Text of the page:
For the second time in eight days, a Pulaski County circuit judge ruled Friday that an Arkansas law requiring voters to show photo identification at the polls is unconstitutional. Judge Tim Fox also stayed his order, leaving the law in effect. He noted that the state Supreme Court has stayed his April 24 ruling striking down Act 595 pending an appeal. The judge said he stayed his latest ruling for the sake of consistency because an appeal is “inevitable” and there is no time for the Supreme Court to decide whether to issue a new stay before early voting in the May 20 primary election begins Monday. “I’m not going to throw thousands of precincts into turmoil,” Fox said. Fox issued his latest ruling in a lawsuit filed by the American Civil Liberties Union of Arkansas and the Arkansas Law Center on behalf of four Arkansas voters. He agreed with the plaintiffs that Act 595 imposes qualifications to vote in Arkansas that improperly go beyond the qualifications set forth in the Arkansas Constitution.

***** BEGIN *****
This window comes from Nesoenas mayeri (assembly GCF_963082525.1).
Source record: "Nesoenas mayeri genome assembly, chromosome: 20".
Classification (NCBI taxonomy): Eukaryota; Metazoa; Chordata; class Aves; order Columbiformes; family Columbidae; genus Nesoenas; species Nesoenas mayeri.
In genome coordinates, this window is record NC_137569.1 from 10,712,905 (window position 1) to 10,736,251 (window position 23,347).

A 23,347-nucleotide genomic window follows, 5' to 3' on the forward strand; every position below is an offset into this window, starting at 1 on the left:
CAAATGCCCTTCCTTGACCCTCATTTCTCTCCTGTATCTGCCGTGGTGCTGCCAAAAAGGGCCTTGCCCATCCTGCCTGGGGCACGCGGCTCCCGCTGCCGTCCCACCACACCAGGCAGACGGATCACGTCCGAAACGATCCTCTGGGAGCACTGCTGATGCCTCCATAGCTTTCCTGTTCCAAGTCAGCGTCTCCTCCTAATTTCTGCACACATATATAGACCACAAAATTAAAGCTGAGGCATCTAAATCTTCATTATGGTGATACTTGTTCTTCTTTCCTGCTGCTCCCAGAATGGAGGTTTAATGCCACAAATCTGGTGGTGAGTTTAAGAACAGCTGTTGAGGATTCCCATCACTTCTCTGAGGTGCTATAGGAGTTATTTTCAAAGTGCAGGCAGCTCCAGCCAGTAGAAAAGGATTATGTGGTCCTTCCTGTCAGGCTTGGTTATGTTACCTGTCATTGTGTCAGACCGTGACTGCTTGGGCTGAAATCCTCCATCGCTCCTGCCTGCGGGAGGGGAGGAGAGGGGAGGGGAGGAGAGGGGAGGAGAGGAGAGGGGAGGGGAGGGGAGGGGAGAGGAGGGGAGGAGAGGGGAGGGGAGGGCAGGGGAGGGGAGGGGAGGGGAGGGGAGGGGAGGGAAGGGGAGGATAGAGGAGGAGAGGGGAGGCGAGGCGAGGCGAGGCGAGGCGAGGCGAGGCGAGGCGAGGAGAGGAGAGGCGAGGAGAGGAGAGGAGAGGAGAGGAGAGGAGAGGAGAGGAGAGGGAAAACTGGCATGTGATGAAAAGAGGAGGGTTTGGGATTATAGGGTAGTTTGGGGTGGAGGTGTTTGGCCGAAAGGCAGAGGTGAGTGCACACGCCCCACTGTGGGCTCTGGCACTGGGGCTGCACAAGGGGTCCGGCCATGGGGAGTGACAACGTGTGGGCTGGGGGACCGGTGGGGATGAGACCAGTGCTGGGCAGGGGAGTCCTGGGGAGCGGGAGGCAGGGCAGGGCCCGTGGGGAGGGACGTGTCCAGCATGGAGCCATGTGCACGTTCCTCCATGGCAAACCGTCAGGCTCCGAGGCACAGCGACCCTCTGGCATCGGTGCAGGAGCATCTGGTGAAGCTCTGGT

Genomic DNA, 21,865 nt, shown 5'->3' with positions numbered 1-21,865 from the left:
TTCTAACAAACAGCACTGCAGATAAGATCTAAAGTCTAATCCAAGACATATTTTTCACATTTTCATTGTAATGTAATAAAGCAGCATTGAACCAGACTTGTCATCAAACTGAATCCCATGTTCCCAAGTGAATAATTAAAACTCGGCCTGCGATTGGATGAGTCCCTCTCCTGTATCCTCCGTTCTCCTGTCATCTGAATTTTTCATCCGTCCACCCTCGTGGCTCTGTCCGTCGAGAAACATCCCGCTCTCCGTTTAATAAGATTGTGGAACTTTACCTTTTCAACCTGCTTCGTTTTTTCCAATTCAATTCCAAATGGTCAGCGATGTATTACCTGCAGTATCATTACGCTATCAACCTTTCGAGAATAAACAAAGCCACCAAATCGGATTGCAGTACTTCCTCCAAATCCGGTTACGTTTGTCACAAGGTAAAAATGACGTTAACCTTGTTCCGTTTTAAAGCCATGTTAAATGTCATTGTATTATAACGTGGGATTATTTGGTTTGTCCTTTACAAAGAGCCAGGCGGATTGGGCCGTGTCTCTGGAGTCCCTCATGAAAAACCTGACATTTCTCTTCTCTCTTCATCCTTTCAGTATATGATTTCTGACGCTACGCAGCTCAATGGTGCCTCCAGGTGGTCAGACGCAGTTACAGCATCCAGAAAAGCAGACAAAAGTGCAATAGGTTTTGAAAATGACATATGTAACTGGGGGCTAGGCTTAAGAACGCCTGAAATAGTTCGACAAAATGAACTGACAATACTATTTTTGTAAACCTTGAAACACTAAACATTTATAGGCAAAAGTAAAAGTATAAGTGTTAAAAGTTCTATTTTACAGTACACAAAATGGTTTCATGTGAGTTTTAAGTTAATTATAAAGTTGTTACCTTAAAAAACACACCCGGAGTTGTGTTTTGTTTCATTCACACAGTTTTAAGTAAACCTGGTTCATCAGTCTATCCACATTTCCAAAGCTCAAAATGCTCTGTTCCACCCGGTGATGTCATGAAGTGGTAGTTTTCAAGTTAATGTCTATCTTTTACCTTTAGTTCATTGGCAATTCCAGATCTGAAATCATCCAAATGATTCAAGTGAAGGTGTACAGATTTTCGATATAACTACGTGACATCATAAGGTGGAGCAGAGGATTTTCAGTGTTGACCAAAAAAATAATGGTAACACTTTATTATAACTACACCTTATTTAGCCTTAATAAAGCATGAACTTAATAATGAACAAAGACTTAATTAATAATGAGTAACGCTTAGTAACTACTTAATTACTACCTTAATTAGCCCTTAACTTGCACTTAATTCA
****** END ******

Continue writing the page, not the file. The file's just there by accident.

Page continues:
Fox rejected arguments by lawyers for the state attorney general’s office and the secretary of state’s office that the law does not impose new qualifications to vote. Senior Assistant Attorney General Joseph Cordi Jr. argued that the law is “only a procedural mechanism” to ensure that voters are registered and are who they say they are.
The judge said the state Legislature has the authority to change the qualifications for voter registration, provided it does so with a at least a two-thirds majority vote in both chambers, but that did not happen with Act 595. He also said that demanding something of voters at the polls — government-issued photo identification — that was not required of them when they registered to vote impairs their fundamental right to vote.